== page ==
In fact, the net is your first opponent in a tennis match. If you can’t hit the ball over the net, your opponent won’t have to do anything in order to beat you. However, there is no rule against hitting around the net post and that is what we will talk about today. In tennis, hitting around the net post is completely legal because the rulebook has no restrictions on the height of the ball, meaning that the ball does not have to travel above the height of the net in order to be considered ...
Can you hit the ball around the net in tennis? Yes. This is a perfectly legal shot in tennis. ITF Rules Of Tennis Rule 25c. As long as the shot lands in the opposing court it’s fine. It looks incredible when a tennis player can pull this off as you have to be at such a wide angle for this to work.
If a ball bounces in your court but spins or is blown back over the net to your opponent’s side, then you are allowed to reach over the net to hit the ball. However, you or anything you wear must not hit the net. If the ball passes around the net posts below the height of the net, but lands in bounds.
First, can you reach over the net in tennis? Ordinarily, you are not allowed to reach over the net to hit the ball in tennis. Your racquet may cross over the net as long as you make contact with the ball on your side of the net, though. You or your racquet cannot touch the net at all or you lose the point.
The ball is returned outside the net posts (either above, or below net level) and lands in the correct court. This rule applies even if the ball touches the net post, but lands in the correct court. The ball is returned under the net cord between the singles stick and adjacent net post and hits the ground inside the correct court.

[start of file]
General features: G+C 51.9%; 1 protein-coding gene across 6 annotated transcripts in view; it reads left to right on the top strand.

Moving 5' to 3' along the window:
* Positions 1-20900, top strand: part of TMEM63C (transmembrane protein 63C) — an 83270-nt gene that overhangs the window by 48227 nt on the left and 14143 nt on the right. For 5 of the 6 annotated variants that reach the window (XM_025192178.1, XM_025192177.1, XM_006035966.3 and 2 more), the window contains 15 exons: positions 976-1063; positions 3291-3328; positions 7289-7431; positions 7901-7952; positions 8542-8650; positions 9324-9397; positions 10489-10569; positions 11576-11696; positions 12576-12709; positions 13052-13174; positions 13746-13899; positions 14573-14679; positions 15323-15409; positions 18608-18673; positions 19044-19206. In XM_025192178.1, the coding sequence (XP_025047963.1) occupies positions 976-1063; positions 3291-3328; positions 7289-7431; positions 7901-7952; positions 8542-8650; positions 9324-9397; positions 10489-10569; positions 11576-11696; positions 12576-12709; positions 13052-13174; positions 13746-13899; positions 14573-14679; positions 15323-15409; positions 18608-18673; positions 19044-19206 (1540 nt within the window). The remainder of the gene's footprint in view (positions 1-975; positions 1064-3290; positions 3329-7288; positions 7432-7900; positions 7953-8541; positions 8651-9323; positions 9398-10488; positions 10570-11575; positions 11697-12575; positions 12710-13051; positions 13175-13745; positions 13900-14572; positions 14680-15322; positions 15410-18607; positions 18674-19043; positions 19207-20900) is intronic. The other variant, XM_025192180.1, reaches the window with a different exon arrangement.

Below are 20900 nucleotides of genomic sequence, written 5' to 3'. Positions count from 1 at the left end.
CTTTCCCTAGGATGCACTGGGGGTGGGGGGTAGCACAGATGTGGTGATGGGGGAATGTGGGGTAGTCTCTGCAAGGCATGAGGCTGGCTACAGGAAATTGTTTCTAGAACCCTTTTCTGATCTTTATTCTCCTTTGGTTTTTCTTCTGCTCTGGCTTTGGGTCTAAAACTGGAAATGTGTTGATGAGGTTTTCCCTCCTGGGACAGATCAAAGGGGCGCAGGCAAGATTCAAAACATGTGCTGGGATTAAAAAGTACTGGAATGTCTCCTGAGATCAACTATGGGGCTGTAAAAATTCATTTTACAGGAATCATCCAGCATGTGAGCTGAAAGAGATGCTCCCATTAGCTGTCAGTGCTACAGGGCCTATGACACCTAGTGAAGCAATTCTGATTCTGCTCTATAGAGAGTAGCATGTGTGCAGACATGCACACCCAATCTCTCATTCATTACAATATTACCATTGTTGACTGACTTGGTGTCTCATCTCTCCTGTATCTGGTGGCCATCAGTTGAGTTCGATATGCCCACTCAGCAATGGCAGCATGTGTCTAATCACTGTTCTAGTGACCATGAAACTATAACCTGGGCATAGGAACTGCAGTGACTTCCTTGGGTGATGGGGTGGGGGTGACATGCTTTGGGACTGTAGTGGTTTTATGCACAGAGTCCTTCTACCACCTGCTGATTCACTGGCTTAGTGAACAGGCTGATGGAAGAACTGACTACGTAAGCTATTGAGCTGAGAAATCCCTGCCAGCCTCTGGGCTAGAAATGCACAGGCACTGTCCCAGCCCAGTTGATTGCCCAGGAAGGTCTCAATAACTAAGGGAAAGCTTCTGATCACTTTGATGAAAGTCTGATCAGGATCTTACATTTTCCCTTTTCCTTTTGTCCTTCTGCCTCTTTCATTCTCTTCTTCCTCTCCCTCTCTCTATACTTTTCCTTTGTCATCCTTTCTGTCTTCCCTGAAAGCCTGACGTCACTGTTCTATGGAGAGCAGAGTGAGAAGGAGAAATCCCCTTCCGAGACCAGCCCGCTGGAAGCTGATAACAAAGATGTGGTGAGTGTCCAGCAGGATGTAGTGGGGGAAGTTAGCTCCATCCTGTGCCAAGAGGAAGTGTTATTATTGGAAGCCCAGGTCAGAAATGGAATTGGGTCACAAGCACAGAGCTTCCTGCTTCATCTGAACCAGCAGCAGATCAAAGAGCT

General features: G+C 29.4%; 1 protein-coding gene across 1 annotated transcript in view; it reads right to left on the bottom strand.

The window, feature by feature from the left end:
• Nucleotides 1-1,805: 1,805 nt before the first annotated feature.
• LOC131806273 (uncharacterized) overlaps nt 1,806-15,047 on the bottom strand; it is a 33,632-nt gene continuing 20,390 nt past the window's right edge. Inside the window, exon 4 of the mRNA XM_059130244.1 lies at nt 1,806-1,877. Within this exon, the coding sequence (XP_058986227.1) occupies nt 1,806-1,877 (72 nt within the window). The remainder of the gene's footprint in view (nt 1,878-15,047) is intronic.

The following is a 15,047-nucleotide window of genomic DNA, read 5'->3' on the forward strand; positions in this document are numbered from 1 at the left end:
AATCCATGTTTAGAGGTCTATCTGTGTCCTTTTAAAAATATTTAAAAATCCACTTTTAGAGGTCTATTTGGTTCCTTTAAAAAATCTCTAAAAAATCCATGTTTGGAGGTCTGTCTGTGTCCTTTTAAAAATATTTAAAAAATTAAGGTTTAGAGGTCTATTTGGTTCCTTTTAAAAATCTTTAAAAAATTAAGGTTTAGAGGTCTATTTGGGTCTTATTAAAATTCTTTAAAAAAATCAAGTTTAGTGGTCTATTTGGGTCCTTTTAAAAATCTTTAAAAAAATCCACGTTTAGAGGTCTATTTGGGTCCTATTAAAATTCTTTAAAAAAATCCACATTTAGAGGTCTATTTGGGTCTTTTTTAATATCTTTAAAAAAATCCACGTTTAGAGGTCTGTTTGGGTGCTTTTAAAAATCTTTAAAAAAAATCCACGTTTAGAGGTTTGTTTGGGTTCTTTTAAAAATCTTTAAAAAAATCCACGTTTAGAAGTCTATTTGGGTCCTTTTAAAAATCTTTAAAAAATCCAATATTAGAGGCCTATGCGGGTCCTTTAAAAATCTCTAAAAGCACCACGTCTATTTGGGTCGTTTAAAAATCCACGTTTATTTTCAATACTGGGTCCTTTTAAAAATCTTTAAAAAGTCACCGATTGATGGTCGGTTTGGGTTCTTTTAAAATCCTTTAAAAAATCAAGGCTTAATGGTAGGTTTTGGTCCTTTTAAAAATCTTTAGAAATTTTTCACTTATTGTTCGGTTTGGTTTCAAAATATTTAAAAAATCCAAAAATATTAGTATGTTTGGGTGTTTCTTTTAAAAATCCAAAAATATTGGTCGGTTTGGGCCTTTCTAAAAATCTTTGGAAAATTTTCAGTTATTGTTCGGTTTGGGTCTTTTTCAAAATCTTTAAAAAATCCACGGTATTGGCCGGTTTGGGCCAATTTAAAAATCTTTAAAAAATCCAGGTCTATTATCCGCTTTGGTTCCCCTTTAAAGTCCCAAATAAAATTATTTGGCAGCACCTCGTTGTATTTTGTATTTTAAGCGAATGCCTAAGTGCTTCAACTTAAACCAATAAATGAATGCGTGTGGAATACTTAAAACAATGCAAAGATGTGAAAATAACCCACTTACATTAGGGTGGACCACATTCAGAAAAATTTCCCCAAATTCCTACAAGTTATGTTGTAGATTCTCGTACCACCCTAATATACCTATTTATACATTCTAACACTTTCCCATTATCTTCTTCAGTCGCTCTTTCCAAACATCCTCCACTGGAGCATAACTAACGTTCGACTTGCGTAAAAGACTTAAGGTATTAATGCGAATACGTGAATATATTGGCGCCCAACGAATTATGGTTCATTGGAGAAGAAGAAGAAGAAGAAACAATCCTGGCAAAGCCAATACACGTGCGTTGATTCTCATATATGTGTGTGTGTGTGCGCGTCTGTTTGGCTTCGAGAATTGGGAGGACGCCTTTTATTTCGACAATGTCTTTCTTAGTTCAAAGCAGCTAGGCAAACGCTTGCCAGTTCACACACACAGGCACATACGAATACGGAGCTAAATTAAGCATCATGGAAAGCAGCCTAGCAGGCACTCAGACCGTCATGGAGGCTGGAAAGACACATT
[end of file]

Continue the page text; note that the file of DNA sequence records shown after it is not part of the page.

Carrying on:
The around-the-net-post shot is allowed in tennis because tennis is a Net Sport: meaning it is a sport that uses a net to separate opponents. The most popular Net Sports are badminton, ping pong, volleyball, and pickleball. Each Net Sport allows the legal play of a ball (or shuttlecock) to pass around the net post as if the net is not there.
1 According to page 11 of a recent copy of the official rules of tennis provided by the International Tennis Federation, a ball is a "good return" if (among other things): c. The ball is returned outside the net posts, either above or below the level of the top of the net, even though it touches the net posts, provided that it hits the ground in the correct court; except as provided in Rules 2 and 24 (d); or
2.7.1 The ball, having been served or returned, shall be struck so that it passes over or around the net assembly and touches the opponent's court, either directly or after touching the net assembly. 2.5.14 The ball shall be regarded as passing over or around the net assembly if it passes anywhere other than between the net and the net post or between the net and the playing surface.